But Burwell was OMB director when Obama declared on Sept. 26, 2013: “Now, let’s start with the fact that even before the Affordable Care Act fully takes effect, about 85 percent of Americans already have health insurance — either through their job, or through Medicare, or through the individual market. So if you’re one of these folks, it’s reasonable that you might worry whether health-care reform is going to create changes that are a problem for you — especially when you’re bombarded with all sorts of fear-mongering. So the first thing you need to know is this: If you already have health care, you don’t have to do anything.”

Burwell should explain to Congress and the American people how her office allowed blatant falsehoods to get into presidential speeches, including whether political aides overruled career policy advisers who warned that the president’s claims were untrue.

Sadly, “Burwell will still get confirmed,” predicts Bryan Preston at the PJ Tatler, “only this time there will be harder questions and maybe a handful of votes against her.” And perhaps some excellent fodder for ads in September.

Oh, and regarding Burwell’s hapless predecessor, “Sebelius Misspells Successor’s Name in Farewell Email,” to conclude her hapless Washington career.

By the way, where does Sebelius go next?

“Kathleen Sebelius may have a future in the private sector but her public office service is over,” said Kansas Republican Party Chairman Kelly Arnold. “Voters in Kansas have never supported the idea of Obamacare and having Sebelius as CEO of it has turned Kansans away for any support for her.”

All too often unfortunately, disastrous failures in government are often rewarded with lucrative private sector contracts — just ask an earlier and equally spectacular Democrat “Mistress of Disaster,” Jamie Gorelick.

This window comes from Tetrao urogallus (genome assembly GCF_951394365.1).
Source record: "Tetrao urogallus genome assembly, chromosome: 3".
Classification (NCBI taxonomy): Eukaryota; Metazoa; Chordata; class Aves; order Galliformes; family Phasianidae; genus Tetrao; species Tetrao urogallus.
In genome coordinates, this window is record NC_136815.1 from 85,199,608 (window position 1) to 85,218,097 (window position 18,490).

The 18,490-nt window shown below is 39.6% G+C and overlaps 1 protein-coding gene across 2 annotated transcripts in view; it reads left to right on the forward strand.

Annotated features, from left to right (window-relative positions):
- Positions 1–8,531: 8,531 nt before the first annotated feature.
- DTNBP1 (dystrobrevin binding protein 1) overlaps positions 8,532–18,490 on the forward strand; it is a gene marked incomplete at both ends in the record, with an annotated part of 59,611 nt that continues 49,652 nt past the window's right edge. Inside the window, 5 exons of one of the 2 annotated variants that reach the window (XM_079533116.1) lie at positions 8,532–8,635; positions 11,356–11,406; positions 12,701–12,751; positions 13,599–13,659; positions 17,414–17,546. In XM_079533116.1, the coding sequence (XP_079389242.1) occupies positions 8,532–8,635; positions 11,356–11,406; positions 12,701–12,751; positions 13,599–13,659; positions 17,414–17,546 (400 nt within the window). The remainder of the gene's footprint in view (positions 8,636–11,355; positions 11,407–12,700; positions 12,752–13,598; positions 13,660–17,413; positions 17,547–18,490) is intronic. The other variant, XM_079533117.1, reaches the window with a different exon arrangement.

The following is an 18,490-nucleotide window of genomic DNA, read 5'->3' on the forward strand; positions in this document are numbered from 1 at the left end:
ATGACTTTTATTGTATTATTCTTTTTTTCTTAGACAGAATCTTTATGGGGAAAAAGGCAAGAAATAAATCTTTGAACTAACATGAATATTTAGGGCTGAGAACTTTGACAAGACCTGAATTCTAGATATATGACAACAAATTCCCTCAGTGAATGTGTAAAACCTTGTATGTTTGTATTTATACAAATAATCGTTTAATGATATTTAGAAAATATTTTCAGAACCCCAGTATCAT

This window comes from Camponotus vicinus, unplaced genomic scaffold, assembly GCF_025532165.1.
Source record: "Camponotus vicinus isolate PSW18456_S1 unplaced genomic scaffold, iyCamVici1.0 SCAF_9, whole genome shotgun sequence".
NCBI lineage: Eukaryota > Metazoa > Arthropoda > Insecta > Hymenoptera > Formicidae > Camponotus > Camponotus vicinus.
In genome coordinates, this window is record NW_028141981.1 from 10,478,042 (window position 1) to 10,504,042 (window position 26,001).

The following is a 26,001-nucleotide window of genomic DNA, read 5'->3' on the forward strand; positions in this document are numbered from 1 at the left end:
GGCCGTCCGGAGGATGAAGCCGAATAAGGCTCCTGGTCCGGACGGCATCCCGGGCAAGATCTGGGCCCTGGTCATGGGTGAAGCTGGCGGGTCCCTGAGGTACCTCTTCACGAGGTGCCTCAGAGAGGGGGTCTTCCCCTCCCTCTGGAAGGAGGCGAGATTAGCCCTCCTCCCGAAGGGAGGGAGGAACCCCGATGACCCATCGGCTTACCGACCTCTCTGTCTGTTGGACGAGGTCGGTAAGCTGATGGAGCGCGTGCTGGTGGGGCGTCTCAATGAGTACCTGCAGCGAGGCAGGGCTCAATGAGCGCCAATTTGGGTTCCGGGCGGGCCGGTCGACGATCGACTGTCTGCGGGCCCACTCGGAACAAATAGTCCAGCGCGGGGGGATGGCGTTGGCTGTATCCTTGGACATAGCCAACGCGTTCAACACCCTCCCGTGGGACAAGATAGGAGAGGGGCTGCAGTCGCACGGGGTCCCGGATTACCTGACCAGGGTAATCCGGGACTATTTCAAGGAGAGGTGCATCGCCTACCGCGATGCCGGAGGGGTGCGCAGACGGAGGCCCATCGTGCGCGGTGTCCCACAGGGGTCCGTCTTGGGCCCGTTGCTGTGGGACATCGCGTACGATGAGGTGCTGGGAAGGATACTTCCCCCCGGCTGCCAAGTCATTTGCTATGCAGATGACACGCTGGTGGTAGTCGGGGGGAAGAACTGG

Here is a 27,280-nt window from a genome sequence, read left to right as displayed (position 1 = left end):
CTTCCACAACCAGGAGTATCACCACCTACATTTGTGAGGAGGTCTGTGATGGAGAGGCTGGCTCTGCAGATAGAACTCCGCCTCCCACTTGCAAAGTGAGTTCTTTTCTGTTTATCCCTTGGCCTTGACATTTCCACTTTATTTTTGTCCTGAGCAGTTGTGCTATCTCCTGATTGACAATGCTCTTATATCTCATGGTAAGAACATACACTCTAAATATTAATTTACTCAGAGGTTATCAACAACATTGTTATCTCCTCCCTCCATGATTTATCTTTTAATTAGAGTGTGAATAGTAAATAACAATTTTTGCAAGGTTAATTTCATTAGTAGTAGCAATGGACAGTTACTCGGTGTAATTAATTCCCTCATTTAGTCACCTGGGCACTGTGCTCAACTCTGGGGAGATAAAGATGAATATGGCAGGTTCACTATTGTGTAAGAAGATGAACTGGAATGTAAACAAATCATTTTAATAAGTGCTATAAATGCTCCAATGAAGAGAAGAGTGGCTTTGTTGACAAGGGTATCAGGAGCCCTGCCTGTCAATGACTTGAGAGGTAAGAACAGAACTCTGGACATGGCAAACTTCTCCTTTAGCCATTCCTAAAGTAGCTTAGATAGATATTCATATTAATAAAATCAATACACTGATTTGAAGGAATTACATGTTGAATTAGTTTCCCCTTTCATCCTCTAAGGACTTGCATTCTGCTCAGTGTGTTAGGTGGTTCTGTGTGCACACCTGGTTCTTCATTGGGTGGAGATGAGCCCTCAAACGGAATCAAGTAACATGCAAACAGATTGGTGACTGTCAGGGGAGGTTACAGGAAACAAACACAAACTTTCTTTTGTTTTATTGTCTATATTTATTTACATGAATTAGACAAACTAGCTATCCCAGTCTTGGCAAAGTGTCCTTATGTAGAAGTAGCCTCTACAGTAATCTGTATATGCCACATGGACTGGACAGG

Update: And thus, the circle is complete: “Sylvia Mathews Burwell Proved Her Loyalty by Digging Through Vince Foster’s Trash.”

Posted at 4:51 pm on April 14th, 2014 by Ed Driscoll

Oh That Return of the Primitive

“US Airways tweets graphic photo of nude woman to customers, then apologizes,” the New York Daily News reports:

“Inappropriate” doesn’t begin to cover it.

A shockingly graphic tweet by U.S. Airways featuring a woman and an airplane has led to an investigation and red-faced apology by the airline.

A photo of a naked woman lying exposed on a bed with a toy plane between her legs was publicly shared by the airline late Monday afternoon while responding to disgruntled customers who were angry about a recent flight delay.

The extremely graphic image sent to one Twitter user came with the caption: “We welcome feedback, Elle. If your travel is complete, you can detail it here for review and follow-up.”

Instead of a link matching that description, however, it was a link to the photo.

Twitchy of course has a round-up of reactions to US Airways’ disastrous tweet, and a blacked-out version of the photo itself. And note the airline’s gobbledygook response:

As author Kim Harrington tweets, “No matter how bad of a day at work you’re having, at least you don’t run the US Airways twitter account. That person is having a worse day.”

Update: NSFW version online at the Frisky.com. Repeat: Not. Safe. For. Work. Click at your own risk to employment and/or sanity.

Posted at 3:38 pm on April 14th, 2014 by Ed Driscoll

‘Liberalism Has A Kind Of Tourette’s Syndrome These Days’

eric_holder_race_card_big-6-6-12

A meme-worthy moment from George Will yesterday on Fox News Sunday, as spotted by Jeffrey Meyer of Newsbusters:

CHRIS WALLACE: We asked you for questions from the panel, for the panel, rather. And we got this on Twitter from Michael Daigeaun. Why is it that if you oppose their position and you’re white, you’re branded a racist? Both Attorney General Holder and POTUS race bait. George is that what’s going on here?